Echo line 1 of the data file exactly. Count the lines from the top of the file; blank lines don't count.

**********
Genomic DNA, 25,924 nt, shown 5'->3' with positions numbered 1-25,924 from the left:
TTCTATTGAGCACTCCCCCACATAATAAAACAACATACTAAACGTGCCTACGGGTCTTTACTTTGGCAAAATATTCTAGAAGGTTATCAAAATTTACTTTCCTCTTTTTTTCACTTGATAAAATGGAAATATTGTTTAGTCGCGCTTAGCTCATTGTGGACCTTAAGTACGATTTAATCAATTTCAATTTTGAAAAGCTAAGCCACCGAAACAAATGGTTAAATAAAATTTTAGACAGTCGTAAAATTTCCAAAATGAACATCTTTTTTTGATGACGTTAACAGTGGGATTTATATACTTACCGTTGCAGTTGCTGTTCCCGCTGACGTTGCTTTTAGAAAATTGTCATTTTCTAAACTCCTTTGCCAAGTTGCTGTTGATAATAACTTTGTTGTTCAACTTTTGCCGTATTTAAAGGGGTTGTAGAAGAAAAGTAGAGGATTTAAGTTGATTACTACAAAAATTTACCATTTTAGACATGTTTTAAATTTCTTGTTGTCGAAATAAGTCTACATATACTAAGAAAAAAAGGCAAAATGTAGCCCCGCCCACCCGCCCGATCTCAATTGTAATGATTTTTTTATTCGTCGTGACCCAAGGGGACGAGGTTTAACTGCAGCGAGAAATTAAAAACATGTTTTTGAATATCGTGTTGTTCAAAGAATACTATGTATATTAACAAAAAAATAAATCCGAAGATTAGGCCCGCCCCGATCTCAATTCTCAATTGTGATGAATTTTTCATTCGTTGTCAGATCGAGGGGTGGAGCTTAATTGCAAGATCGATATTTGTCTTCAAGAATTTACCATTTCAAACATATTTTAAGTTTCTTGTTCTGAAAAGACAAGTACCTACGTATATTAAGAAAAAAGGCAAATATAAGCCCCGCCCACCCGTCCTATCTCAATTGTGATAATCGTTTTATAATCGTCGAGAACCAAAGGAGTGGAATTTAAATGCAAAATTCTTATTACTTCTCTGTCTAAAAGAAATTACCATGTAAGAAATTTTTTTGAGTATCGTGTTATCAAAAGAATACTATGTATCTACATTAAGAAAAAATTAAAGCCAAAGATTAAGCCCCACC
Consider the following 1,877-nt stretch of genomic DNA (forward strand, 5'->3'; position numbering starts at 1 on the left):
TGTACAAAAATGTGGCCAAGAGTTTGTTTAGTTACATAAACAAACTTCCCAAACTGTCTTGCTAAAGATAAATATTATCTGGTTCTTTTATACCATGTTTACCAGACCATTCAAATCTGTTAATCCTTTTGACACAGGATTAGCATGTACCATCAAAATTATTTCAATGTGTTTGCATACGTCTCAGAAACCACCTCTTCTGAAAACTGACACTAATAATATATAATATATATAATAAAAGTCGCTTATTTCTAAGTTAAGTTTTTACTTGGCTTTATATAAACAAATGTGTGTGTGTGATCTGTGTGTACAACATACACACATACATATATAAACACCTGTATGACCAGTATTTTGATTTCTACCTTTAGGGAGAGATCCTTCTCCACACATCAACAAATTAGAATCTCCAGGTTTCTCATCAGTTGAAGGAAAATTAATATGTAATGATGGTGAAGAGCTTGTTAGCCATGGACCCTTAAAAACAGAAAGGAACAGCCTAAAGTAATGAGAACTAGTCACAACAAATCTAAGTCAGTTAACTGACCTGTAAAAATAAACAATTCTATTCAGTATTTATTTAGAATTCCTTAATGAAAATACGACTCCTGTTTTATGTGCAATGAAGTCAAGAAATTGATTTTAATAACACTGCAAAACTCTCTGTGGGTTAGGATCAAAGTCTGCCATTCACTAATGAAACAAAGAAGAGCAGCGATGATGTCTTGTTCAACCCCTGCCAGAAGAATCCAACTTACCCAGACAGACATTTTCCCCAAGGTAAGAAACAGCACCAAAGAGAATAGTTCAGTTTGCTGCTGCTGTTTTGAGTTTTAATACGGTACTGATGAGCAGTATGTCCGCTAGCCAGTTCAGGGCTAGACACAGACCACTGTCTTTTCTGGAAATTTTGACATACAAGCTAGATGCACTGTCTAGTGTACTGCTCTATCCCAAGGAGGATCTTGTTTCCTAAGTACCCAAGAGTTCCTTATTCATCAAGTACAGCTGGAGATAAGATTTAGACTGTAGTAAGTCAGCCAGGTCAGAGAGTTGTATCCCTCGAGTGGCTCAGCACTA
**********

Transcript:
Genomic DNA, 25,924 nt, shown 5'->3' with positions numbered 1-25,924 from the left: